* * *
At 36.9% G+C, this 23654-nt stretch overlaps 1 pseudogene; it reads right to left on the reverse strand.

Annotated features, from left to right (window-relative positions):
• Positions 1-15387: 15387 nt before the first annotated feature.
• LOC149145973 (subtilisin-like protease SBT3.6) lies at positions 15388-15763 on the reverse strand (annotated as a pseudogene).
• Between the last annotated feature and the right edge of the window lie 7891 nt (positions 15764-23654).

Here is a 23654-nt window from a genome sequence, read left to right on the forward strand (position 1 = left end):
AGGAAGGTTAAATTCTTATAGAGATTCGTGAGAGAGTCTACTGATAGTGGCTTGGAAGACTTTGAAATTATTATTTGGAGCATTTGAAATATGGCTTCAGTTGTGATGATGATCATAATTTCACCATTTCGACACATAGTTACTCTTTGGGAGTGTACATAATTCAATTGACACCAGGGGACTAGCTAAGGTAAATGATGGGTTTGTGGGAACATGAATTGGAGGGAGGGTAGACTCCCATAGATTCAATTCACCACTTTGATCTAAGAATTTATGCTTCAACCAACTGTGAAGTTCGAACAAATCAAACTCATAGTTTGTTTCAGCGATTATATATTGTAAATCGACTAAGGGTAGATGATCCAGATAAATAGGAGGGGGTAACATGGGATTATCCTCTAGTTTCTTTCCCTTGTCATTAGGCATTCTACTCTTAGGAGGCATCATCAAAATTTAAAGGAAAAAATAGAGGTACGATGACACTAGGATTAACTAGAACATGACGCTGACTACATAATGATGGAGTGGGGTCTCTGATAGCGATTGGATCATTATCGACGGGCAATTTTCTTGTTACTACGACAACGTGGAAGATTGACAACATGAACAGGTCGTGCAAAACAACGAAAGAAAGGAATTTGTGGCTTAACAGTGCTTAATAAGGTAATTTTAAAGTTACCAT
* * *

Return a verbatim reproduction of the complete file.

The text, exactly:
At 36.9% G+C, this 23654-nt stretch overlaps 1 pseudogene; it reads right to left on the reverse strand.

Annotated features, from left to right (window-relative positions):
• Positions 1-15387: 15387 nt before the first annotated feature.
• LOC149145973 (subtilisin-like protease SBT3.6) lies at positions 15388-15763 on the reverse strand (annotated as a pseudogene).
• Between the last annotated feature and the right edge of the window lie 7891 nt (positions 15764-23654).

Here is a 23654-nt window from a genome sequence, read left to right on the forward strand (position 1 = left end):
AGGAAGGTTAAATTCTTATAGAGATTCGTGAGAGAGTCTACTGATAGTGGCTTGGAAGACTTTGAAATTATTATTTGGAGCATTTGAAATATGGCTTCAGTTGTGATGATGATCATAATTTCACCATTTCGACACATAGTTACTCTTTGGGAGTGTACATAATTCAATTGACACCAGGGGACTAGCTAAGGTAAATGATGGGTTTGTGGGAACATGAATTGGAGGGAGGGTAGACTCCCATAGATTCAATTCACCACTTTGATCTAAGAATTTATGCTTCAACCAACTGTGAAGTTCGAACAAATCAAACTCATAGTTTGTTTCAGCGATTATATATTGTAAATCGACTAAGGGTAGATGATCCAGATAAATAGGAGGGGGTAACATGGGATTATCCTCTAGTTTCTTTCCCTTGTCATTAGGCATTCTACTCTTAGGAGGCATCATCAAAATTTAAAGGAAAAAATAGAGGTACGATGACACTAGGATTAACTAGAACATGACGCTGACTACATAATGATGGAGTGGGGTCTCTGATAGCGATTGGATCATTATCGACGGGCAATTTTCTTGTTACTACGACAACGTGGAAGATTGACAACATGAACAGGTCGTGCAAAACAACGAAAGAAAGGAATTTGTGGCTTAACAGTGCTTAATAAGGTAATTTTAAAGTTACCAT